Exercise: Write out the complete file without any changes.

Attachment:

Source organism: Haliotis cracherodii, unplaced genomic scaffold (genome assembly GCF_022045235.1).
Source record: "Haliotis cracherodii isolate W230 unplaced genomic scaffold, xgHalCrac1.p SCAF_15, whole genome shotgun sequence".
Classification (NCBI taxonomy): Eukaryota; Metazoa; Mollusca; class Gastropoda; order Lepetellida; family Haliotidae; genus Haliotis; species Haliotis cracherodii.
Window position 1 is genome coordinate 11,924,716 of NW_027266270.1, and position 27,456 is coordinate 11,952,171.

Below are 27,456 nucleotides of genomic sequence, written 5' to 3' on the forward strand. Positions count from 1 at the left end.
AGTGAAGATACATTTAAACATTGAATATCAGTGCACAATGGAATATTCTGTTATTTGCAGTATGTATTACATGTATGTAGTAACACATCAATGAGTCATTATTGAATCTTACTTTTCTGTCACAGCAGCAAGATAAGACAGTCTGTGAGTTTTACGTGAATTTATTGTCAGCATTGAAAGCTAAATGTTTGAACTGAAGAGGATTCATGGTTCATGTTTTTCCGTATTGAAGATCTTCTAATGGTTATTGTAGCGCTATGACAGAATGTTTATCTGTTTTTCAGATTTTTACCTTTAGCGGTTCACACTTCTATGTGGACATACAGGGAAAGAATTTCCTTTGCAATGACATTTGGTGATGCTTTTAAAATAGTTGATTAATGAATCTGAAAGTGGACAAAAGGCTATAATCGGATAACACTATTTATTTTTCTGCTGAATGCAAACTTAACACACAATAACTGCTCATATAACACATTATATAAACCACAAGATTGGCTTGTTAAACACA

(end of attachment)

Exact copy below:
Source organism: Haliotis cracherodii, unplaced genomic scaffold (genome assembly GCF_022045235.1).
Source record: "Haliotis cracherodii isolate W230 unplaced genomic scaffold, xgHalCrac1.p SCAF_15, whole genome shotgun sequence".
Classification (NCBI taxonomy): Eukaryota; Metazoa; Mollusca; class Gastropoda; order Lepetellida; family Haliotidae; genus Haliotis; species Haliotis cracherodii.
Window position 1 is genome coordinate 11,924,716 of NW_027266270.1, and position 27,456 is coordinate 11,952,171.

Below are 27,456 nucleotides of genomic sequence, written 5' to 3' on the forward strand. Positions count from 1 at the left end.
AGTGAAGATACATTTAAACATTGAATATCAGTGCACAATGGAATATTCTGTTATTTGCAGTATGTATTACATGTATGTAGTAACACATCAATGAGTCATTATTGAATCTTACTTTTCTGTCACAGCAGCAAGATAAGACAGTCTGTGAGTTTTACGTGAATTTATTGTCAGCATTGAAAGCTAAATGTTTGAACTGAAGAGGATTCATGGTTCATGTTTTTCCGTATTGAAGATCTTCTAATGGTTATTGTAGCGCTATGACAGAATGTTTATCTGTTTTTCAGATTTTTACCTTTAGCGGTTCACACTTCTATGTGGACATACAGGGAAAGAATTTCCTTTGCAATGACATTTGGTGATGCTTTTAAAATAGTTGATTAATGAATCTGAAAGTGGACAAAAGGCTATAATCGGATAACACTATTTATTTTTCTGCTGAATGCAAACTTAACACACAATAACTGCTCATATAACACATTATATAAACCACAAGATTGGCTTGTTAAACACA